Wednesday, April 16, 2008

Sharing your folders in Ubuntu

Today I needed the ability to modify files on my Linux host machine from my Windows VM instance running in VMWare Server. This was actually pretty easy and once I found this article I was able to get it working in about 5 minutes.


Tuesday, April 15, 2008

Using Grails and Glassfishv3

In case you missed it, an important feature is being worked on in order to support direct deployment of a Grails application in Glassfish v3 (see Getting Started with Grails on Glassfish). According to Mr. Gupta, they are working towards being able to deploy a Grails app to GFv3 using the grails commands (currently Grails uses Jetty). Also they are working on deploying a Grails App for production purposes without having to create a WAR; which is the current method. Both of which will definitely improve developer productivity when using Grails and GFv3.

And since it was recently announced that GFv3 can run on OSGi, I think GFv3 continues to look very interesting.

Thursday, April 10, 2008

Update: Always specify a version for Maven2 plugins

I previously wrote about specifying a release version for maven plugins in your POM files to have a more stable build and stop depending on SNAPSHOT plugin dependencies. It now seems with the latest version of maven2, version 2.0.9, that maven now comes with release versions for all the commons plugins (see the release notes).

"MNG-3395 - Starting in 2.0.9, we have provided defaults in the super pom for the plugins bound by default to the lifecycle and a few other often used plugins. This will introduce a bit of stability to your builds because core plugins will not change magically on you when they are released. We still recommend taking control of your plugin versions via pluginManagement declarations as this is the most robust way to future proof your builds. Defaulting the plugins in the superpom was a step towards introducing stability for small builds and new users. A full table of the versions used is shown in the next section."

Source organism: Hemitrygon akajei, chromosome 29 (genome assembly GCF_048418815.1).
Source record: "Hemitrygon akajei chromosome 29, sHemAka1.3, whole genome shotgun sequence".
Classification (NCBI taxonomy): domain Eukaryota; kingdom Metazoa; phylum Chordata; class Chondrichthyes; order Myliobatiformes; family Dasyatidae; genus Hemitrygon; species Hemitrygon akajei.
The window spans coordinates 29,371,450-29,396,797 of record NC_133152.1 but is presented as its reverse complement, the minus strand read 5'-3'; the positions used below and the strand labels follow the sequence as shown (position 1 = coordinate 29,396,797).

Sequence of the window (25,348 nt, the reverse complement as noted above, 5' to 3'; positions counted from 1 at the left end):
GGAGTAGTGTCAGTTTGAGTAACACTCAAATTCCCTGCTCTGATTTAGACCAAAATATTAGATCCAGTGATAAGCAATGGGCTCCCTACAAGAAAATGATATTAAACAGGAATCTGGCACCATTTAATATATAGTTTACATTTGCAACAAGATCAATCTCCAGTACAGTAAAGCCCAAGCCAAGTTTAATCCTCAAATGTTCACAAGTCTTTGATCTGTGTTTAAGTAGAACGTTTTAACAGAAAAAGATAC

Note how they still recommend specifying release versions in the pluginManagement section of your POM.

Update: Using the JBI JavaEE Service Engine

Previously I wrote about how to use the JBI JavaEE Service Engine to increase performance when orchestrating EJB Services created in Glassfish with the BPEL Service Engine in OpenESB. That was almost 8 months ago and Netbeans and OpenESB have changed a lot and consequently I needed to update it.

So I would like to provide an update using the latest Netbeans (20080402).

Again, if you haven't already, go ahead and download and install OpenESB which includes Netbeans v6 and Glassfish v2.

  1. Create an EJB Module
    • File > New Project > Category Enterprise > Projects EJB Module
  2. Create a new Web Service
    • Right click on your EJB Module project
    • Choose New > Web Service
    • Add a new Operation
  3. Create a new BPEL Module
    • File > New Project > Category SOA > Projects BPEL Module
  4. Create a new BPEL Process
    • Right click on your BPEL Module project
    • Choose New > BPEL Process
  5. Create a new SOAP WSDL
    • Right click on your BPEL Module project
    • Choose New > WSDL Document
    • Go through the wizard and for the Binding Type make sure its SOAP
  6. Configure your BPEL Process by dragging the SOAP WSDL onto the left side of the BPEL Process.
    • Add the standard "buttons" to the BPEL Process Sequence
      • Receive
      • Assign
      • Invoke
      • Assign
      • Reply
  7. Utilize the EJB Web Service in the BPEL Process (this is where things are different than in past versions)